Frankly, as good a design as the P-35 is, it can be very hard to do custom work on. Checkering, for instance. The gun has a remarkably slim and petite grip frame area for being a double-column magazine design. This is why it feels so good in the hand. But, it also requires you to do a great deal of measuring before you do any cutting. It’s very difficult to do it in a production environment with machinery because you have to measure it over and over again to ensure you don’t cut too much away.

The trigger is another unique part of the design. Springfield managed to take what has been known as a very mediocre trigger in the original design and make it excellent. Want to take it to the next level beyond that? It requires an expert that understands the design and how best to approach it.

This brings us back to my buddy, Jason. Luckily, Jason understands this design extraordinarily well. While he may be known for his work on the 1911, he is no stranger to the P-35 platform. In fact, he is quite a fan.

heirloom precision sa-35 right side
The Heirloom Precision custom SA-35 is truly a sight to behold. Image: Jake Miller/Springfield Armory

It was during a recent conversation with him that we arrived at the project you are reading about today. I had been curious about what would happen if you gave one of the new, improved SA-35 pistols to a magician like Jason Burton. I brought up the subject of him working on an SA-35 and making it exactly the way he would want it. He was intrigued.

Jason looked the gun over in detail and was very impressed, especially after he measured the Rockwell hardness of the slide and the frame. He told me it is by far the hardest ones of these from this design he had ever seen. Right off the bat, we were ahead of the game. He also noted that the internal machining of the pistol was extremely good. This, combined with the proper hardness of the slide and frame, ensured it could be a great canvas for his artistic efforts.

The more he inspected the pistol, the more interested in the project he became. Soon, he had agreed to take on the project. Basically, Jason went to town on the pistol. He worked on it for months, doing it as a side job and fitting in hours on the weekends to get it done.

I’ve known Jason for a while, and I can always tell when he is “into” a project. How? because he wants to talk about it. And we talked a lot about this gun. I had the privilege of seeing it being built, and I was able to see much of the incredible detail of effort Jason put into the pistol. I picked up that many, many hours of obsessive attention to detail were being applied to this pistol. This included inspecting it, polishing it and removing minute scratches that I often wondered if only he was seeing. I couldn’t see them, but he could.

custom sa-35 buildsheet

And when it was finished, it was easy to tell it was something truly special. Not just that it was put together well, which it is, but that the whole package was even better to look at closely than it was at a distance. In comparison, if you were to look at one of my competition pistols I have been shooting for many years, it would be at the other end of the spectrum. It would have dings and scratches, and you would see where I have taken a belt sander to it as well as all the little tweaks and mods I apply to it to make sure it fits me perfectly. I do all this work as expediently as possible with little regard for what it looks like, and it shows. This is not Jason’s approach. Honestly, this custom SA-35 should be in a museum or shadow box in some millionaire’s gun room. I think the phrase “exquisite in detail” is appropriate here.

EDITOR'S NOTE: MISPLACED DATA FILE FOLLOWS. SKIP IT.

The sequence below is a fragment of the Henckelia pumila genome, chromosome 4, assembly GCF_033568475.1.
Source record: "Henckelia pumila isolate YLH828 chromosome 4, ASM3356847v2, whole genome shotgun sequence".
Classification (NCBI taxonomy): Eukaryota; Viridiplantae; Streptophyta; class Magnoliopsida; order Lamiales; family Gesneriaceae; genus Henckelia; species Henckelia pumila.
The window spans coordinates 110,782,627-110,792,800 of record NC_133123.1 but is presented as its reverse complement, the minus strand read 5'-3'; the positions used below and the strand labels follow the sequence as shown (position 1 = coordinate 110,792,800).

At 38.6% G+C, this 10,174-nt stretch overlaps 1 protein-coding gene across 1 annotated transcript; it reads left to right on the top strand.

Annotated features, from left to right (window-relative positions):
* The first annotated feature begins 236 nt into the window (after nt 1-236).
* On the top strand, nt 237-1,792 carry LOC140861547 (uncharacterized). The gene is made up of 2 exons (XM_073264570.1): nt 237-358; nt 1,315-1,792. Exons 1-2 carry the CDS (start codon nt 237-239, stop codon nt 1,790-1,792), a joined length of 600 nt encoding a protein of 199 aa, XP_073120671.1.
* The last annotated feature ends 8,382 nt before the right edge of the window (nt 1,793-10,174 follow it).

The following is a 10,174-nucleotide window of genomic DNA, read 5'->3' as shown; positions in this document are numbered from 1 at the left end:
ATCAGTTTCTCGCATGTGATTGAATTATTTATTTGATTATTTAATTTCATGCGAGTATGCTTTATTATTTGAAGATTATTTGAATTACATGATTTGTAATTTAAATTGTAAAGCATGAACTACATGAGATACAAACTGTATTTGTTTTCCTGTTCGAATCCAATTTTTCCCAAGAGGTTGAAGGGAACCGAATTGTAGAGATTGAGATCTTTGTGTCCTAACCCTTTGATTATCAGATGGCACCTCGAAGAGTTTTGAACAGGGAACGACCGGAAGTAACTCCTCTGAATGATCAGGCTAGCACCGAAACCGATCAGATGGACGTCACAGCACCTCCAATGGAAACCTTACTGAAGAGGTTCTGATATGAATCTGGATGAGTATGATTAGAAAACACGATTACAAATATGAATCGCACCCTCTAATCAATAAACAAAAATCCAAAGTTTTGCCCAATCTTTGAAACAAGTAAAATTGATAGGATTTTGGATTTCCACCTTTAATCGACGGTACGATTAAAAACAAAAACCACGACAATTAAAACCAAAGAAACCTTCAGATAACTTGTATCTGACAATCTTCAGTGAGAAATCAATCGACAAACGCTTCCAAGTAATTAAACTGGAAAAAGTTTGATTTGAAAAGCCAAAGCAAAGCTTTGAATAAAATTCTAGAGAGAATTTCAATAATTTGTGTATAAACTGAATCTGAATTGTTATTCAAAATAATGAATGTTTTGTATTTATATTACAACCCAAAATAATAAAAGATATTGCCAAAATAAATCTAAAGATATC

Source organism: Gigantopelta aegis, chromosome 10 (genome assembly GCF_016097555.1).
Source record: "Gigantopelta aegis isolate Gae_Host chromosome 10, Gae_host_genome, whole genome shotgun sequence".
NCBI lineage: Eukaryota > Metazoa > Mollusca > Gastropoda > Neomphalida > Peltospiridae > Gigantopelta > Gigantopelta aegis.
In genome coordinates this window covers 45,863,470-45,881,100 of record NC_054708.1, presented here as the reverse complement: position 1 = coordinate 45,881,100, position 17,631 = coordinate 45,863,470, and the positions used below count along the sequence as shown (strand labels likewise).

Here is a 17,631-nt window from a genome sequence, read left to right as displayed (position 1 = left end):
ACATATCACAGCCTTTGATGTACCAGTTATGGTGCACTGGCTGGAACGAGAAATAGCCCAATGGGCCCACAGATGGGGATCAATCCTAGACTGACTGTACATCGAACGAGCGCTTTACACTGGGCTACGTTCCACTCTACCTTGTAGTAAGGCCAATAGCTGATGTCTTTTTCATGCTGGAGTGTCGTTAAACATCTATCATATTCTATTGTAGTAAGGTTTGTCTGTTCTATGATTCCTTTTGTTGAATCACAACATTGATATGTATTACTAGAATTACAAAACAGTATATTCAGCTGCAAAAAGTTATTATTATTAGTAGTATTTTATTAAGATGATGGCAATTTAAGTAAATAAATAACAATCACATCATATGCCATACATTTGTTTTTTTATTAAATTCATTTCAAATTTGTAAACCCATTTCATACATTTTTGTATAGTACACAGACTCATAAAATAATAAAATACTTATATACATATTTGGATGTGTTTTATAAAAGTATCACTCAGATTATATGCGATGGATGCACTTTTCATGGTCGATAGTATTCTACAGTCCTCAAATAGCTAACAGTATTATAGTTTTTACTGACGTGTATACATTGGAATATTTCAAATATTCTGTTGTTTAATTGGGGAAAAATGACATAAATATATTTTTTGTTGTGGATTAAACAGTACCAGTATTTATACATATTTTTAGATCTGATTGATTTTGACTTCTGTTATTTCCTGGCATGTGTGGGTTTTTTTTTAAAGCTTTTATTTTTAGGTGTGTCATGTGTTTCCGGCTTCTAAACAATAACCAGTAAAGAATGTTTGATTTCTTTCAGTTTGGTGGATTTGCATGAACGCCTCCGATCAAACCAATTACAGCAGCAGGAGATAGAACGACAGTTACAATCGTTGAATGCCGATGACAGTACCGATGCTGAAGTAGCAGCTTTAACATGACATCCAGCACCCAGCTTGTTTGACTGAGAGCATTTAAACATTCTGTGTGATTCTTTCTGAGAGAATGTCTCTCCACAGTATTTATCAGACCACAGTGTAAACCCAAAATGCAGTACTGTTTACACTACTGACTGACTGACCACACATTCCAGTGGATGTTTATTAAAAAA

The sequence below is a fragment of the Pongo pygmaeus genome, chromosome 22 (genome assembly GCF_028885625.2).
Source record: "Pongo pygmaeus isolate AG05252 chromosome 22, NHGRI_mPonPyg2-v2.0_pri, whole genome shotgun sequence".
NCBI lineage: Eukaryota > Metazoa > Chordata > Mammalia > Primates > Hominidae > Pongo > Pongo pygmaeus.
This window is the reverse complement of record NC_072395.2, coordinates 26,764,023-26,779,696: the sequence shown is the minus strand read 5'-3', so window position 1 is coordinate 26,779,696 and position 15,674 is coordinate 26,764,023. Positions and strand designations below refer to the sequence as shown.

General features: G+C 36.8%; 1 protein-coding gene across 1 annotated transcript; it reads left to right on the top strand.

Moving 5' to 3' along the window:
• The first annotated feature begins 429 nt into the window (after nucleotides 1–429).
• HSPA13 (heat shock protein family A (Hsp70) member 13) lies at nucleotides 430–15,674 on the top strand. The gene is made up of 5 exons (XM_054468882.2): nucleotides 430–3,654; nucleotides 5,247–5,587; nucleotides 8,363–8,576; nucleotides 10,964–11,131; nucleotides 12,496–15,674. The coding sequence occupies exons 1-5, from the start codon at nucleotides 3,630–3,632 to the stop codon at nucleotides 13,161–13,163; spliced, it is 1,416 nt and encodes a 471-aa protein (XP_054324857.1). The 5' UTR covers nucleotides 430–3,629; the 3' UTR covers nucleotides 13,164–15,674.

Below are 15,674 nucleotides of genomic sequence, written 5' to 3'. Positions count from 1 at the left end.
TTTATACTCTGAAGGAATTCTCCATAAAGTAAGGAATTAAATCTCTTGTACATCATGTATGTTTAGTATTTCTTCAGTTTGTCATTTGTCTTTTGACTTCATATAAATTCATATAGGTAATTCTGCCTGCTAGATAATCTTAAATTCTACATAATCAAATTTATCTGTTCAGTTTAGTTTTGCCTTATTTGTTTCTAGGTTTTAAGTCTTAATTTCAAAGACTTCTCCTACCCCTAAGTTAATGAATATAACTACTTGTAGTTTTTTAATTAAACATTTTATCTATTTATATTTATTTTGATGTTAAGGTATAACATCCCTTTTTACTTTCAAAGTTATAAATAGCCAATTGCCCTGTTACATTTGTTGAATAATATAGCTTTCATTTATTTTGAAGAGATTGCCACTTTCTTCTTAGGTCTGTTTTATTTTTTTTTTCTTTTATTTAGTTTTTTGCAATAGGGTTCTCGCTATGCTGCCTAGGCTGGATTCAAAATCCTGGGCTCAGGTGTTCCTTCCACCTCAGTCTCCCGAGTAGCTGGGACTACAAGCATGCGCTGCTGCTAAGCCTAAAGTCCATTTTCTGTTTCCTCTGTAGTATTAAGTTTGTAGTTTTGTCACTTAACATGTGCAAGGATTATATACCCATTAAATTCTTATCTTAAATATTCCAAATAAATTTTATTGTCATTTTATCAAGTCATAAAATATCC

From giving it a thorough dehorning to modifying just about every angle and shape of control on the gun, Burton tweaked and tuned it to his heart’s desire. What can a master do when you truly set him loose? I think the results speak for themselves.

backstrap of custom sa-35
Note the fine checkering on the backstrap as well as the extended beavertail work done by Heirloom Precision. Image: Jake Miller/Springfield Armory

I know some of you are going to cringe at what I am getting ready to write, but I could not resist. I shot the gun. And the old adage of the “proof is in the pudding” could not be more true here. The gun functioned perfectly, of course, and it was very accurate. But there is more. It just felt … perfect. I don’t really know how to better describe it. It was a joy to just be able to hold it, and it was extremely satisfying to shoot.

The coolest thing about a custom gun like this is that even though it is extraordinarily valuable and quite expensive to make, in the realm of “very nice things” it is relatively inexpensive. You’d spend hundreds of thousands of dollars to get a watch of this same level of quality. But for less than the cost of a well-used car, you can truly own your own piece of perfection with Heirloom Precision.

heirloom precision left side
Heirloom Precision is renowned for Burton’s attention to detail, which is clearly apparent with this custom SA-35. Image: Jake Miller/Springfield Armory

Want to take your own shot at having Jason Burton of Heirloom Precision work on a pistol project for you? Be sure to visit his website listed at the bottom of this article and check out the “Imagery” section to see some more of his projects and what he can do. If you do decide to commission an Heirloom Precision custom gun project and are lucky enough to get on the list, be prepared to be patient. He takes his time to get the projects “just right” — and this principle shows in his project guns. Works of art don’t happen overnight.

I can’t speak highly enough of the custom SA-35 from Heirloom Precision. The fact he took on the project speaks to the quality of the basic gun, and what he turned out shows the heights to which the pistol can be taken. Heirloom Precision’s Jason Burton chased perfection once again with this SA-35 project, and if you ask me, he captured it!